This is all opinion, so take it for what it’s worth. For most of us, forgoing breakfast and meals for an extended period of time is not optimal. Like I said in the opening of this article, breakfast is social. To think that this will be adhered to for life is a bit crazy for most, since it doesn’t fit cultural norms.
I also know that purposely fasting all day and then cramming in all macronutrients at night isn’t the best for you mentally. With eating disorders a seemingly normal occurrence in fitness and the general population, this is a definite concern of mine.
Eating frequent meals can help with a lot of things in athletes, including:
- Less lean mass loss when on a diet to lose fat. This was done on boxers, very good data here in an extreme athletic setting. 
- Increase in muscle mass and anaerobic power. 
- Increased fat loss. 
I look to the ISSN (International Society of Sport Nutrition) for guidance here. They state:
“These trends indicate that if meal frequency improves body composition, it is likely to occur in an athletic population as opposed to a sedentary population. While no experimental studies have investigated why athletes may benefit more from increased meal frequency as compared to sedentary individuals, it may be due to the anabolic stimulus of exercise training and how ingested nutrients are partitioned throughout the body. It is also possible that a greater energy flux (intake and expenditure) leads to increased futile cycling, and over time, this has beneficial effects on body composition.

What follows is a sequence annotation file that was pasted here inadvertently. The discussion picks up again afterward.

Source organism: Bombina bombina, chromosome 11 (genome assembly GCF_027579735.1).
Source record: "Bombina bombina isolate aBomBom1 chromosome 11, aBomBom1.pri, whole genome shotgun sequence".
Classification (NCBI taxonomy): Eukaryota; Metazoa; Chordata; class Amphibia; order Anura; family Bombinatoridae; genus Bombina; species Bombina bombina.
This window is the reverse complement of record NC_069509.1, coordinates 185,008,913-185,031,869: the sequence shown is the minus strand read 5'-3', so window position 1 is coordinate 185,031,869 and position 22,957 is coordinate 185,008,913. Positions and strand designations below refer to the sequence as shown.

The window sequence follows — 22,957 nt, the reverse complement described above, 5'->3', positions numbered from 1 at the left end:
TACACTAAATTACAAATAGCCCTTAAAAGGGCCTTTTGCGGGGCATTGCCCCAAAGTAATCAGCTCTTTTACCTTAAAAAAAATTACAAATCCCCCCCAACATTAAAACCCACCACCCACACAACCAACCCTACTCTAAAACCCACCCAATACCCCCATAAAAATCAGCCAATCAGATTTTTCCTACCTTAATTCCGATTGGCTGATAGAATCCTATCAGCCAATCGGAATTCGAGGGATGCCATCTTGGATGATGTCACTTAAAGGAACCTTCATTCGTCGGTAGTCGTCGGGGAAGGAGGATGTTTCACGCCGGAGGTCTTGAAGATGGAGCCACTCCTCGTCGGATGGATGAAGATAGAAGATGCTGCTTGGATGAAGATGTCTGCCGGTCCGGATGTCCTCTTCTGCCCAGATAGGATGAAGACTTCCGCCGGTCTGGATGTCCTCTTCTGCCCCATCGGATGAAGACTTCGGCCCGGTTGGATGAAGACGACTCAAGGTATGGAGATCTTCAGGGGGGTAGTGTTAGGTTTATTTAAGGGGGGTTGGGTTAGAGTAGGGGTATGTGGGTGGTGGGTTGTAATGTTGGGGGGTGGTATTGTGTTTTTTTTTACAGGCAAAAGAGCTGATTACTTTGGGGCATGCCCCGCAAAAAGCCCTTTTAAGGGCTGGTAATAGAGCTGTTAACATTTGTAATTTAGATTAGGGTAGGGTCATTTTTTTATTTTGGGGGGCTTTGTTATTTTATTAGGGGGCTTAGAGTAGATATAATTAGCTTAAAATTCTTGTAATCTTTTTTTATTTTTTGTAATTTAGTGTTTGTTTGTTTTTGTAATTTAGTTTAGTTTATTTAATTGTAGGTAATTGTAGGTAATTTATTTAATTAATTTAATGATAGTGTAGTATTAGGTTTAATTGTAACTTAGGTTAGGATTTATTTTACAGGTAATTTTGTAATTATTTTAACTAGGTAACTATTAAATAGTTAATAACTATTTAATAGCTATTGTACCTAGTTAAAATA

Even though the relationship between energy intake and frequency of eating has not been systematically studied in athletes, available data demonstrates that athletes (runners, swimmers, triathletes) follow a high meal frequency (ranging from 5 to 10 eating occasions) in their daily eating practices. Such eating practices enable athletes to ingest a culturally normalized eating pattern (breakfast, lunch, and dinner), but also enable them to adhere to the principles of nutrient timing (i.e., ingesting carbohydrate and protein nutrients in the time periods before and immediately following physical activity/competition).”